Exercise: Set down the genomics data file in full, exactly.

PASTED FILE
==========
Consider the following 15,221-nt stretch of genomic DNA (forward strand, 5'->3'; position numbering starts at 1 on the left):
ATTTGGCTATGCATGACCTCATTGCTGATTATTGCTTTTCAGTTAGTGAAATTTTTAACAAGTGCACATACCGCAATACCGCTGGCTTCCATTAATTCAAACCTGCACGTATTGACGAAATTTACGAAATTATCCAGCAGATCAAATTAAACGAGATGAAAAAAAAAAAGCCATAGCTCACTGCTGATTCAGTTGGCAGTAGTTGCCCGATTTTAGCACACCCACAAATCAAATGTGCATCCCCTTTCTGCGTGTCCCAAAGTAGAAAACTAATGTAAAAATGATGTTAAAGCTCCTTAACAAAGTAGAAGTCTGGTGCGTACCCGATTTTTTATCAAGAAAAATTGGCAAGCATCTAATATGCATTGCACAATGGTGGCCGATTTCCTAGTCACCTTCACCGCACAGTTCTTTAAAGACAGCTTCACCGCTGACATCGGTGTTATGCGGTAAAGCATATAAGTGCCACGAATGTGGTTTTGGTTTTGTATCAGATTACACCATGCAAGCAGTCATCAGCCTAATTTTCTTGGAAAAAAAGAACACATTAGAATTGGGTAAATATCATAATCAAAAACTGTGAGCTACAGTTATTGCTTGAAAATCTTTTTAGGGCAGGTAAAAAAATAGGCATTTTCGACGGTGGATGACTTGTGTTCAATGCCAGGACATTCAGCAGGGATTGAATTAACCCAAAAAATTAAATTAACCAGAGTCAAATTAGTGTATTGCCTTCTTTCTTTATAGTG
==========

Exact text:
Consider the following 15,221-nt stretch of genomic DNA (forward strand, 5'->3'; position numbering starts at 1 on the left):
ATTTGGCTATGCATGACCTCATTGCTGATTATTGCTTTTCAGTTAGTGAAATTTTTAACAAGTGCACATACCGCAATACCGCTGGCTTCCATTAATTCAAACCTGCACGTATTGACGAAATTTACGAAATTATCCAGCAGATCAAATTAAACGAGATGAAAAAAAAAAAGCCATAGCTCACTGCTGATTCAGTTGGCAGTAGTTGCCCGATTTTAGCACACCCACAAATCAAATGTGCATCCCCTTTCTGCGTGTCCCAAAGTAGAAAACTAATGTAAAAATGATGTTAAAGCTCCTTAACAAAGTAGAAGTCTGGTGCGTACCCGATTTTTTATCAAGAAAAATTGGCAAGCATCTAATATGCATTGCACAATGGTGGCCGATTTCCTAGTCACCTTCACCGCACAGTTCTTTAAAGACAGCTTCACCGCTGACATCGGTGTTATGCGGTAAAGCATATAAGTGCCACGAATGTGGTTTTGGTTTTGTATCAGATTACACCATGCAAGCAGTCATCAGCCTAATTTTCTTGGAAAAAAAGAACACATTAGAATTGGGTAAATATCATAATCAAAAACTGTGAGCTACAGTTATTGCTTGAAAATCTTTTTAGGGCAGGTAAAAAAATAGGCATTTTCGACGGTGGATGACTTGTGTTCAATGCCAGGACATTCAGCAGGGATTGAATTAACCCAAAAAATTAAATTAACCAGAGTCAAATTAGTGTATTGCCTTCTTTCTTTATAGTG